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Synthesis, antibiotic structure–activity relationships, and cellulose dissolution studies of new room-temperature ionic liquids derived from lignin



Ionic liquids (ILs) are promising pretreatment solvents for lignocellulosic biomass, but are largely prepared from petroleum precursors. Benzaldehydes from depolymerized lignin, such as vanillin, syringaldehyde, and 4-methoxy benzaldehyde, represent renewable feedstocks for the synthesis of ionic liquids. We herein report syntheses of novel lignin-derived ionic liquids, with extended N-alkyl chains, and examine their melting points, cellulose dissolution capacities, and toxicity profiles against Daphnia magna and E. coli strain 1A1. The latter organism has been engineered to produce isoprenol, a drop-in biofuel and precursor for commodity chemicals.


The new N,N-diethyl and N,N-dipropyl methyl benzylammonium ILs were liquids at room temperature, showing 75–100 °C decreased melting points as compared to their N,N,N-trimethyl benzylammonium analog. Extension of N-alkyl chains also increased antibacterial activity threefold, while ionic liquids prepared from vanillin showed 2- to 4-fold lower toxicity as compared to those prepared from syringaldehyde and 4-methoxybenzaldehyde. The trend of antibacterial activity for anions of lignin-derived ILs was found to be methanesulfonate < acetate < hydroxide. Microcrystalline cellulose dissolution, from 2 to 4 wt% after 20 min at 100 °C, was observed in all new ILs using light microscopy and IR spectroscopy.


Ionic liquids prepared from H-, S- and G-lignin oxidation products provided differential cytotoxic activity against E. coli and D. magna, suggesting these compounds could be tailored for application specificity within a biorefinery.


Ionic liquids (ILs) are salts with melting points below 100 °C, super-solvents comprised entirely of paired ions. The physical properties of ILs, e.g., viscosity, conductivity, vapor pressure and thermal stability, are defined by structural features [1], and have been exploited in over 50 commercial applications [2]. Chemical “tuning” of ionic liquids has been described [3], exploited to solvate a wide range of natural products [4], and extended to protein stabilization [5] and enzyme catalysis [6]. Depending on their degree of basicity, ILs can dissolve cellulose [7], hemicellulose [8] and/or lignin [9], effectively pretreating plant biomass for enzymatic hydrolysis to monomeric sugars [10, 11]. When compared to other biomass pretreatment methods, ILs typically provide higher space–time yields of glucose and xylose [12, 13], and fewer inhibitors of downstream fermentation [14]. Bokinski et al. [15] demonstrated microbial production of butanol, fatty acid ester, and terpene biofuels from switchgrass pretreated with 1-ethyl-3-methyl imidazolium acetate (1). Integrated pretreatment and fermentation unit operations, using bio-based ILs, e.g., from amino acids [16, 17], have been demonstrated, as well as aqueous IL pretreatment systems using methanesulfonate anions [18]. Applications of ILs for the production of consumer products, such as textiles [19], and foods [20] have also garnered attention for bio-based ILs [21].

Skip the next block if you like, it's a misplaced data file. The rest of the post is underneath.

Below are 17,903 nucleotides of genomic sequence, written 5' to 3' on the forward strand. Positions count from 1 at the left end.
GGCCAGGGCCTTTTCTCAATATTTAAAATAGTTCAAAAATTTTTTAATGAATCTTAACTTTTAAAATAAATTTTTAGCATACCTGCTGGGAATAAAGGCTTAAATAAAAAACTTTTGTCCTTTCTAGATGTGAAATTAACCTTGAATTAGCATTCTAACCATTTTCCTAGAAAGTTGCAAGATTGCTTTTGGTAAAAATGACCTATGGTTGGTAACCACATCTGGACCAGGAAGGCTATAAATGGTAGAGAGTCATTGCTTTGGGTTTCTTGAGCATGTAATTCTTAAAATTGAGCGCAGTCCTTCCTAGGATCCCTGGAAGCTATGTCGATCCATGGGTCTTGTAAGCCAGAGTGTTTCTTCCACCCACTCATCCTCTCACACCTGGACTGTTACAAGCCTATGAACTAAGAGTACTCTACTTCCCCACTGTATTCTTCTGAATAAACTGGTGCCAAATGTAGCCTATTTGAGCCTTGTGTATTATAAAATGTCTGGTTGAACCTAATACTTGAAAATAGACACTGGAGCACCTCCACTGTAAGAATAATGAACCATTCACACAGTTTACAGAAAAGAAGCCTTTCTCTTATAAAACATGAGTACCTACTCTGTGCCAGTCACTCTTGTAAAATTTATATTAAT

Mechanistic studies show IL toxicity generally increases with cation alkyl chain length as a result of cell membrane destabilization [22, 23]. N-alkylated pyridinium, imidazolium and quaternary ammonium cations showed increased toxicity across trophic levels, including studies with C. elegans, D. magna, and mammalian cell cultures [24,25,26,27,28,29,30]. Degree of functionalization of cation side chains [31], localization of heteroatoms on the cation and anion [28], cation and anion chain length [32, 33], and/or ion coordination [34] can all influence bioactivity. Introduction of polar functional groups into shorter alkyl chains reduced the aquatic toxicity of a broad range of cation classes [35].

Quaternary ammonium ILs have diverse engineering applications [36], and have been listed as suitable COVID-19 disinfectants for hard, non-porous surfaces [37]. Our research focuses on biomass applications using benzylammonium ionic liquids and deep eutectic solvents synthesized from lignin depolymerization products, such as benzaldehydes [38,39,40], and we have recently demonstrated isolation techniques for aminophenol IL precursors from oxidized kraft lignin [41]. Diez et al. prepared a series of trimethyl benzylammonium acetate ILs (68) from 4-methoxy benzaldehyde, syringaldehyde, and vanillin, respectively, representing major oxidative depolymerization products from H-, S- and G-type lignin [39]. Though compounds 68 remained solid at room temperature, their utility as solvents for switchgrass pretreatment were comparable to 1. In the present study, modification of N-alkyl chains using diethyl and dipropyl amines provided room-temperature ILs 910. Cellulose solubility of the new compounds was examined using light microscopy and confirmed with IR spectroscopy.